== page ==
‘We have an obligation to ensure their future’: Protecting corncrake and Ireland’s islands
The call of the corncrake used to herald the arrival of spring. But, nowadays, most people will likely never hear their ‘crex crex’ song, which gives the corncrake its Latin name, and sounds like drawing a comb across a matchbox.
“The corncrake is unique as a breeding bird in rural Ireland and has been a part of our heritage for many generations,” says Denis Strong, divisional manager with the National Parks and Wildlife Service (NPWS).
“We have an obligation to ensure their future in Ireland, as extinction is forever.”
The bird used to be widespread in Ireland, but there are now only 151 breeding pairs in total found along the north coast and west of Ireland, declining by 85% since the 1970s. Changes in agricultural practices and modern mechanised machinery have led to the rapid decline.
Denis oversees the delivery of the Corncrake Grant Scheme (CGS), a voluntary grant scheme available for landowners with corncrakes calling on or near their land.
And, from January 2020, he also oversees the new LIFE Atlantic Crex project working on conservation efforts, which will run for five years. The project aims to deliver a 20% increase in the corncrake population by 2024.
“All the core breeding areas are in private ownership, so the goal is to stop the decline by raising awareness and expanding the core areas by habitat management, working with key landowners.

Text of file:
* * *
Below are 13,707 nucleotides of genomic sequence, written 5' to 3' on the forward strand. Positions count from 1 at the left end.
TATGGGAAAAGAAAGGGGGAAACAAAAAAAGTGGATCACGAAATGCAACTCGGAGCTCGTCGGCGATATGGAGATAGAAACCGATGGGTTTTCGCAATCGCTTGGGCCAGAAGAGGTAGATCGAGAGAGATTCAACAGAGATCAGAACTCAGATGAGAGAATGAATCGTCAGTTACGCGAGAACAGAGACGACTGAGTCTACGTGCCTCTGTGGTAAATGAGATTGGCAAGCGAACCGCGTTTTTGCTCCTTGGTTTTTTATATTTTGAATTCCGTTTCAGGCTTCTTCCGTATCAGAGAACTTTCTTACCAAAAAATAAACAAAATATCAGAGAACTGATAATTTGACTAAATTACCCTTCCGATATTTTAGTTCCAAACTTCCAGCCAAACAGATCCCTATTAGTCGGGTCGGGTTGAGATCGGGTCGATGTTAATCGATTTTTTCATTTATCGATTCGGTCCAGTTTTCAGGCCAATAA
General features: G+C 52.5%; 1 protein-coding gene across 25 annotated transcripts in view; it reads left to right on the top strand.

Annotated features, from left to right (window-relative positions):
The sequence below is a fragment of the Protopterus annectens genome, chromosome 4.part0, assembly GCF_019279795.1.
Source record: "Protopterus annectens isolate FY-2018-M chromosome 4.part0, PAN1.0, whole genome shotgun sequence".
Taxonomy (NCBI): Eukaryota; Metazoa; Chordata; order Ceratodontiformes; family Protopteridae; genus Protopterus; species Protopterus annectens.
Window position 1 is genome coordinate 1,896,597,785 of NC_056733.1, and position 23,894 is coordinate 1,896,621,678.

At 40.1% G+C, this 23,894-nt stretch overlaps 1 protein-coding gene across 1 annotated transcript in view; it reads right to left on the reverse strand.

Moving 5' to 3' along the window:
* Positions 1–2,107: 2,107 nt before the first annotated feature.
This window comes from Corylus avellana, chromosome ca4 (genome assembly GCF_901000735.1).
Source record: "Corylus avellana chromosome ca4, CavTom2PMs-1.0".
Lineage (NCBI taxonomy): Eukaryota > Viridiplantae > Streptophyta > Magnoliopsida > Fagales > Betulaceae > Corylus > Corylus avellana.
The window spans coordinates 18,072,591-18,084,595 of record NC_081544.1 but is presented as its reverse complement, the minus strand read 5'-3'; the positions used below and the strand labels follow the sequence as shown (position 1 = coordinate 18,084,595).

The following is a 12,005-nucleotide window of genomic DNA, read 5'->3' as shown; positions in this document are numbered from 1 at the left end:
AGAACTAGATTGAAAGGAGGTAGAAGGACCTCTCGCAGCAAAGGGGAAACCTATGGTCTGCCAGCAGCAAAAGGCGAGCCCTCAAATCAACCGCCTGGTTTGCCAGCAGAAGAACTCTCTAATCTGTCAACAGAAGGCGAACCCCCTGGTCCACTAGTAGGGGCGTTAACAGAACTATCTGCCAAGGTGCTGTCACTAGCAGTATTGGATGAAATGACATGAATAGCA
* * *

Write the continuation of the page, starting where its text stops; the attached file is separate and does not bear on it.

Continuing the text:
“The public have also become important to this project, as they send in reports of birds heard outside the core areas,” stated Denis.
“This fund is a vital lifeline and enables us to draw up long-term plans for crex conservation. The impact of our work to date has ensured the survival of this unique breeding bird and we hope to continue this good work into the future.”
Farming on the edge
The iconic Aran landscape draws visitors from all over the world, so protecting the beauty and the quality of the islands is of utmost importance. Despite being only 46km² in area (Phoenix Park is longer than the biggest island, Inis Mór) the Aran Islands are home to 500 plant species – 50% of all Irish flora.
The Aran Islands contain 17 different increasingly rare habitat types listed in the EU Habitats Directive.
The AranLIFE project, which ran for four years under the EU’s LIFE+ programme, worked with local farmers to support traditional island farming practices and help maintain the islands’ significant natural and cultural heritage.
AranLIFE project manager, Patrick McGurn, says the project was set up to harness farmers’ local knowledge and combine it with expertise from scientists. The aim was to improve the quality of farm habitats on the Aran Islands.
“There are presently over 200 farm businesses on the islands, so agriculture is an important part of island life,” says Patrick. “The islands are also vital breeding grounds for several vital plant species, bird species such as the lapwing, and even varieties of butterflies and bees.
“The farm plans were developed by the project team and the farmers who detailed the work to be done in each field and the associated cost of that work.”
The success of the project was only made possible through the €2.4 million funding under the EU’s LIFE+ programme.
Since the start of the project, we have successfully improved the conservation status of 35% of the priority habitats by developing the best management practices.
“Ireland’s offshore islands have, and will have, uncertainty in the future. However, they are very important aspects of Ireland’s culture and the AranLIFE project has been vital in highlighting the natural landscapes of the islands.”